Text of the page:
Japan Waterfalls (Asia)
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Japan Waterfalls are sprinkled throughout this mountainous country that sees plenty of snow and cold Winter days as well as hot and rainy Summer days. The rugged topography has resulted in many different kinds of waterfalls. That said, waterfalls seemed to be somewhat boutique attractions as they're not widely known outside of the country. Indeed, it's more known for temples, bustling modernized cities, sushi, anime, and other things not necessarily related to Nature. All this meant Julie and I were busy trying to find these waterfalls as well as mixing in the country's signature sights. The result is this page, which is still a work in progress.
Nevertheless, Julie and I have seen quite a few waterfalls in Japan, and in order to better organize what we have seen, we've divided up the country into the following subregions - Hokkaido
, Northern Honshu
, and Western Honshu
The Hokkaido subregion pertains to the northernmost island, which just so happens to be the boundaries of the prefecture as well. It could very well be one of Japan's least developed parts of the country, which we experienced for ourselves in places like Shiretoko National Park. There were also mountains like Daisetsuzan, whose meltwaters were said to be so clean that a couple of famous Japanese beers are from here in Asahi and Sapporo. Among the waterfalls we've seen here were the side-by-side waterfalls of Ginga and Ryusei
as well as the hot-water Kamuiwakka Waterfall
The Northern Honshu subregion is pretty much all the prefectures directly north of Tokyo. Among them are the prefectures of Gunma, Niigata, Tochigi, Ibaraki, Fukushima, Yamagata, Miyagi, Iwate, Akita, and Aomori. Some of the waterfalling highlights in this subregion include the ones near the UNESCO World Heritage Nikko like Kegon-no-taki
and the Akiu Otaki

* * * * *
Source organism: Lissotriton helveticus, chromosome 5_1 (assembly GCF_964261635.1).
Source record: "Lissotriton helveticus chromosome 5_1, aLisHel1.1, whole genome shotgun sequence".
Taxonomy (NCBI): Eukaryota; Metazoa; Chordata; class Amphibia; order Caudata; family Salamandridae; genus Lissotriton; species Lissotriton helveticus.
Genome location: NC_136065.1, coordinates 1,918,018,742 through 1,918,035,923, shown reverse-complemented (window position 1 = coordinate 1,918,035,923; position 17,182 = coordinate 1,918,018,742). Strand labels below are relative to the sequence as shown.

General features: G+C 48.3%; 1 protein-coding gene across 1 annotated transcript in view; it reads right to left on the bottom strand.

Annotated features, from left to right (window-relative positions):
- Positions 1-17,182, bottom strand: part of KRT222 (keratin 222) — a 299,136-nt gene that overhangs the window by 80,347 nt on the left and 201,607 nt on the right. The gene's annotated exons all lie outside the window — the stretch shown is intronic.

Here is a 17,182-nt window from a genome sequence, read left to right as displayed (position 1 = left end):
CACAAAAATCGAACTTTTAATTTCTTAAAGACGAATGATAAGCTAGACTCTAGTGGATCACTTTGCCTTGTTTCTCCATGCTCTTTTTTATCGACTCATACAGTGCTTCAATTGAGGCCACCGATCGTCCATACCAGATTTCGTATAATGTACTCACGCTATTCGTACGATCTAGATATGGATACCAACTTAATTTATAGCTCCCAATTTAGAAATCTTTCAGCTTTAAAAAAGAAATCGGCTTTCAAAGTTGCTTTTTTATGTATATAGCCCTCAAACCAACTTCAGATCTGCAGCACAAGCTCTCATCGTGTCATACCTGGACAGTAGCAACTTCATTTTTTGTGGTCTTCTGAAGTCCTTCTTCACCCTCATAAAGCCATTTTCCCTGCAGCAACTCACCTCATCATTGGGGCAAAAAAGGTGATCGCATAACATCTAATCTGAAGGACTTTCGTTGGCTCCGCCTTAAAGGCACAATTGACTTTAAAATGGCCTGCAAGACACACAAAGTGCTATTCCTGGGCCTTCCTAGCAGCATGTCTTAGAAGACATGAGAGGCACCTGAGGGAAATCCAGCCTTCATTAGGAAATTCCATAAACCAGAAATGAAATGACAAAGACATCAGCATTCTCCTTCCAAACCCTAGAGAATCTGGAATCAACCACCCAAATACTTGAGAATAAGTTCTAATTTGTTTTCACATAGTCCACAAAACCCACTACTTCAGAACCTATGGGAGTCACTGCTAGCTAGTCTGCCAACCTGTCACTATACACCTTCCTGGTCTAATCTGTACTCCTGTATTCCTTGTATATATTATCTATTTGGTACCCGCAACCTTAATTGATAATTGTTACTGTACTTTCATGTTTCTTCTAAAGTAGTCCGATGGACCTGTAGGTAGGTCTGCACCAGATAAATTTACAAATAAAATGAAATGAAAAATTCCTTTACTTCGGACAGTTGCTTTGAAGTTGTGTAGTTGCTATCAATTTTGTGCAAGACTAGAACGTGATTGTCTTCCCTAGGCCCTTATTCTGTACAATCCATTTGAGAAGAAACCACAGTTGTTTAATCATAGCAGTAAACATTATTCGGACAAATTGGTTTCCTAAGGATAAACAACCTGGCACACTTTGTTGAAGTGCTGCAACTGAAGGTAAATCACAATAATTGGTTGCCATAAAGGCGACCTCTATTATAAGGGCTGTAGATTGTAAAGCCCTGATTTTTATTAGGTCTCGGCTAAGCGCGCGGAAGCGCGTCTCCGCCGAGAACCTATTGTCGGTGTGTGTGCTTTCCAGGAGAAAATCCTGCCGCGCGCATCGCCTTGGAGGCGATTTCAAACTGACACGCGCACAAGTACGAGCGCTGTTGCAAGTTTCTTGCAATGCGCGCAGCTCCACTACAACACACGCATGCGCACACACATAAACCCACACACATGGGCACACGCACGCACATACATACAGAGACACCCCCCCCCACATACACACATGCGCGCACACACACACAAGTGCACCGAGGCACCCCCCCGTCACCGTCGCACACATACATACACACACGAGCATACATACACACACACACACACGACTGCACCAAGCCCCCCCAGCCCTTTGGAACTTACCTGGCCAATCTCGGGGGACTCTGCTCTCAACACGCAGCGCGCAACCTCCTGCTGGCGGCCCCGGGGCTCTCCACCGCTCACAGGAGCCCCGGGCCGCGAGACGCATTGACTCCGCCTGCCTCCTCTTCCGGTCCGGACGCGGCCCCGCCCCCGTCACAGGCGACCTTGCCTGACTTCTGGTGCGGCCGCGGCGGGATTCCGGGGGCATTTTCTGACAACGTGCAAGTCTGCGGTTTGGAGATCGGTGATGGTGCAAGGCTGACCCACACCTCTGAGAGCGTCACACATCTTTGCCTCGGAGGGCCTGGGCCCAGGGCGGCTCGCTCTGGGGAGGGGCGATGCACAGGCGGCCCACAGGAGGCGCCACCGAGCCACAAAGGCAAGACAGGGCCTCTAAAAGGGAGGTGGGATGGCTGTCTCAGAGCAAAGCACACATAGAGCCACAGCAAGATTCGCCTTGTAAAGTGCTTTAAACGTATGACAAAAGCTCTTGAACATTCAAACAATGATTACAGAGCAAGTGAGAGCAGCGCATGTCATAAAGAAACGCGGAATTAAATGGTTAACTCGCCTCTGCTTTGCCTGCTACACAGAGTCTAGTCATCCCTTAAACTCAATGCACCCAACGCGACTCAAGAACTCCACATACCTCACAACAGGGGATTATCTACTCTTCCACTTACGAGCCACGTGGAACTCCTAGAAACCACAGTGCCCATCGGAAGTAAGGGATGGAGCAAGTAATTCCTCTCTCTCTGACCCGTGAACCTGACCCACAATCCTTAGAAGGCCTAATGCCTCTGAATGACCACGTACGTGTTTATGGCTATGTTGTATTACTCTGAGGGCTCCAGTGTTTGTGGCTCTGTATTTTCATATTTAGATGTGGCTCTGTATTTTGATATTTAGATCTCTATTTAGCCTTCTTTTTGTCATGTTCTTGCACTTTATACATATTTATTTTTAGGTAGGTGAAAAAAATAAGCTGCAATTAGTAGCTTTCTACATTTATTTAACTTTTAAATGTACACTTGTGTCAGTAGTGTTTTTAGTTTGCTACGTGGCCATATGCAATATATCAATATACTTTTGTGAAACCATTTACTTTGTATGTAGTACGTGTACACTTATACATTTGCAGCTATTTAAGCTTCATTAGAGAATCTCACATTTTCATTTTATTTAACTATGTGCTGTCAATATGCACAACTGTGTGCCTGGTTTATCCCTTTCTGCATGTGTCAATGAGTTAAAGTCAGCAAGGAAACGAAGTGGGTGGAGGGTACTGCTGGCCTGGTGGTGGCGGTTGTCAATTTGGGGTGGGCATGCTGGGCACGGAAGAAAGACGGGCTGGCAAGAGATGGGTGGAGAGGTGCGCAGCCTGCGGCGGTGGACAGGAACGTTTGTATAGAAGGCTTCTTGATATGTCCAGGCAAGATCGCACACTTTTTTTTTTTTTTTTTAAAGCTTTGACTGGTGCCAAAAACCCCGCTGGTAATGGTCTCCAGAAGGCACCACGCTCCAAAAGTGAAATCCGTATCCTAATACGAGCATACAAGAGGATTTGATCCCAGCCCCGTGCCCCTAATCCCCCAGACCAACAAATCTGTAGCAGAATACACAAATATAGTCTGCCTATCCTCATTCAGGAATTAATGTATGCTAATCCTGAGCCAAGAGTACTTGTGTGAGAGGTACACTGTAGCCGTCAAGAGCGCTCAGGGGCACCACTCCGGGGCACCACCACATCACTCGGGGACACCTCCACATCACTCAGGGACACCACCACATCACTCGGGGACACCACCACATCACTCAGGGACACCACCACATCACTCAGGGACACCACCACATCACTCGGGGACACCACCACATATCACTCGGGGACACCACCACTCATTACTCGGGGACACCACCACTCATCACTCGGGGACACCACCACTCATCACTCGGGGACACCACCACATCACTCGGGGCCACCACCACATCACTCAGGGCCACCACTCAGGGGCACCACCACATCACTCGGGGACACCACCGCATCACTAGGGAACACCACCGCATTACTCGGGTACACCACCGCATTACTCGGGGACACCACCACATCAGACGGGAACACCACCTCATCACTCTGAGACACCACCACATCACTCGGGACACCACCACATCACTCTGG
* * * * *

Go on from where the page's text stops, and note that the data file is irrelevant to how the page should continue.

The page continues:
Finally, the Western Honshu subregion is pretty much all the prefectures directly to the west of Tokyo. Since this comprises the remaining prefectures not covered by the above two subregions, we're also including the islands of Kyushu and Shikoku though we don't have any waterfalls to show for our efforts so far in those islands. As for the main island of Honshu, the prefectures in this subregion include Kanagawa, Tokyo, Saitama, Nagano, Toyama, Yamanashi, Shizuoka, Aichi, Gifu, Ishikawa, Fukui, Shiga, Nara, Mie, Wakayama, Osaka, Kyoto, Hyogo, Tottori, Okayama, Hiroshima, and Yamaguchi. Some of the notable waterfalls in this subregion include one by a sacred temple such as Nachi-no-taki
and another fed by the melting snow in the Japan Alps like Shomyo-daki and Hannoki-no-taki
. We also saw a percoalting wide curtain in Shiraito-no-taki
on the western slopes of Mt Fuji.
Something that's worth mentioning is that the Japanese are very precise, and this is reflected in their public transportation system that's second to none. In fact, we've managed to see most of the waterfalls (as well as many of the non-waterfall sights) using their public transportation in an attempt to control cost (though the tremendous infrastructure also comes at a price). Therefore, for the waterfalls that we did visit by public transport, we're going to reflect our "driving" directions based on our public transport routes. For those waterfalls that we did self-drive to (mostly in Hokkaido), then we'll describe the driving directions as usual. In any case, considering that waterfalls are generally located in rural countrysides, the fact that we've used their system to visit most of the waterfalls without a car is quite an incredible statement to make!
Note: like the China
page, we're also incorporating a combination of romaji (romanized Japanese) along with kanji (Japanese script that borrows heavily from traditional Chinese characters). That's because often times you'll only have kanji to deal with so you'll have to try to match up the characters if English is nowhere to be found (this happened to us quite often in Japan!). I also haven't learned Japanese so I can't provide any further aids on pronunciations and translations besides our ability to translate some Chinese characters in kanji as well as translations already in the literature.
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To get a glimpse of what each waterfall looks like, check out the table below. Click on the waterfalls to read more about them.
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